Thailand could be on the precipice of a coworking boom. In recent months, the country has seen the emergence of two new coworking spaces, both hoping that they’ll draw Thailand’s emerging community of entrepreneurs and freelancers.
The pioneer in the nation’s coworking scene is HUBBA, which bills itself as Bangkok’s first coworking space for tech and creative startups. Ever since it soft-launched in July 2012, the venue has managed to attract over 100 registered members, with 50 of them active.
According to Amarit Charoenphan, co-founder of HUBBA, the team realized that Thailand was ready for coworking spaces due to a big community of freelancers that were underserved by existing facilities. Many were still working from home or at a cafe.
“We felt that if we were able to just capture a slice of all the people whom are working out of Starbucks everyday and compel them to use HUBBA instead, the business would definitely be sustainable,” says Amarit.
He also believes that whatever is cool and works in the West would also have a tendency to succeed in Thailand, due to the large number of students who went abroad and got exposed to coworking spaces. His hunch turned out to be spot-on.
“We had a strong belief, which was proven true when we opened, that people would be willing to pay more for better and more flexible facilities and services, a more curated membership experience consisting of tech and creative startups, and the chance to be at the center of the action in Thailand’s emerging startup ecosystem,” he said.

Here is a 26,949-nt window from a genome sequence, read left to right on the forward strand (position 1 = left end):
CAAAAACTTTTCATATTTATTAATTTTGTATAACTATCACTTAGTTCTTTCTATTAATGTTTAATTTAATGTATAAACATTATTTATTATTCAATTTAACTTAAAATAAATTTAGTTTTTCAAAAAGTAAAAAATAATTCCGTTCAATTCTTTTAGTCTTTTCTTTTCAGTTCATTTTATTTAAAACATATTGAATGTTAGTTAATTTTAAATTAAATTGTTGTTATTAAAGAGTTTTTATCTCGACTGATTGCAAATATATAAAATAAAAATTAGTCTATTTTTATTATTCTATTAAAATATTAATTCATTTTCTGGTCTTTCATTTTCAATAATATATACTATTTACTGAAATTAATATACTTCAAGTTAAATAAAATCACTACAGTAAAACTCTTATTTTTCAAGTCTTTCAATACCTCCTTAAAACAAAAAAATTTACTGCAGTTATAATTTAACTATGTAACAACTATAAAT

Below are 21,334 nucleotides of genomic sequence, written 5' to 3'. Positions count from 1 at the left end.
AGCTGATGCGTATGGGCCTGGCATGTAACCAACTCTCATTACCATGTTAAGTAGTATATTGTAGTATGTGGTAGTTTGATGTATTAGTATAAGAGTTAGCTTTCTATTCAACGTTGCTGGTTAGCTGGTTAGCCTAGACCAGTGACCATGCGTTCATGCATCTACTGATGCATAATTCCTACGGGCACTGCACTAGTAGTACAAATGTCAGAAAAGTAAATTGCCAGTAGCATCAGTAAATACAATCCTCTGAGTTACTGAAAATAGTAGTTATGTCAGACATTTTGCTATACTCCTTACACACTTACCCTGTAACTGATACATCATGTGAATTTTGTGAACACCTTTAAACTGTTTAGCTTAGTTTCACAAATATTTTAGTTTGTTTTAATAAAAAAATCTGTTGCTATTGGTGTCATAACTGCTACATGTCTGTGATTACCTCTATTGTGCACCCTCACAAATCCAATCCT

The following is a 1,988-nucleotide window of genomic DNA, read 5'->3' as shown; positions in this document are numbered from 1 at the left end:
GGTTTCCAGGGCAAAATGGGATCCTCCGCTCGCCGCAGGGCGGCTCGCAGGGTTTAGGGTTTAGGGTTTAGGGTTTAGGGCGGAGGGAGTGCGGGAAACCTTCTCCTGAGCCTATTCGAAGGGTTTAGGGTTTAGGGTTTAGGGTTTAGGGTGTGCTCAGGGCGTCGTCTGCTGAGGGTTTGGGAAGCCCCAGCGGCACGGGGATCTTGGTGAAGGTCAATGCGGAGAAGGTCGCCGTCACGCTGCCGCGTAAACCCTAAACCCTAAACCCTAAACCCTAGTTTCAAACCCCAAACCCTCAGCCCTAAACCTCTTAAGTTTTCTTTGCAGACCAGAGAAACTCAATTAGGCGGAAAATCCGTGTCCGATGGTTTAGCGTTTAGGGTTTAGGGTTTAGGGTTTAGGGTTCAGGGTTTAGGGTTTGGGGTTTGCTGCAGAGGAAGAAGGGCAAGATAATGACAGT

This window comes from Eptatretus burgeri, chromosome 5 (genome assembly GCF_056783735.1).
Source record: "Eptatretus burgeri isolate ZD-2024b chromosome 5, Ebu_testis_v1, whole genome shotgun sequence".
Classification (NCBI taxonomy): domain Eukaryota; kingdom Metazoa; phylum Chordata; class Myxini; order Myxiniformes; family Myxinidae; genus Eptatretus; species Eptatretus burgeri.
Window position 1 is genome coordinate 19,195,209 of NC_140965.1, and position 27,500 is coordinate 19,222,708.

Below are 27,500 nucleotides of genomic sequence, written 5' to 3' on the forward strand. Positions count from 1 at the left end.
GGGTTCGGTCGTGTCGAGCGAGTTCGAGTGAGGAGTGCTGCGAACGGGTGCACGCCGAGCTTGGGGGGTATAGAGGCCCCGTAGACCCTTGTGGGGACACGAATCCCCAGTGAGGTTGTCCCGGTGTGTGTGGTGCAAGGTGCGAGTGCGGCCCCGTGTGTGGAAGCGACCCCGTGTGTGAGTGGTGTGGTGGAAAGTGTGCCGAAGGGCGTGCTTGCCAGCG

Fostering a startup community is an aim of HUBBA’s, which is why they have been actively partnering with startup event organizers. Besides getting involved in Startup Weekend Bangkok, HUBBA has also worked with Singapore tech blog e27 on their Founders Drinks: Bangkok and the ongoing Echelon Ignite.
As more Thais get acquainted with the concept, we can expect more coworking spaces to pop up in the country. Already, a second such spot, Launchpad, has emerged in Bangkok. The new 800 sqm place has been lauded for its nice interior design, cavernous recreational area, and even its own cafe.
The importance of these spaces to Thailand’s burgeoning startup scene cannot be underestimated. Noted Israeli-American author Saul Singer observed that the development of an entrepreneurial subculture is important for the health of a startup ecosystem.
Having a venue to facilitate interaction and the sharing of ideas is the first step towards building such a subculture.
Check out our map of coworking spaces in Bangkok (you can zoom out and view coworking spaces in Singapore too):
View Co-working spaces – SGE in a larger map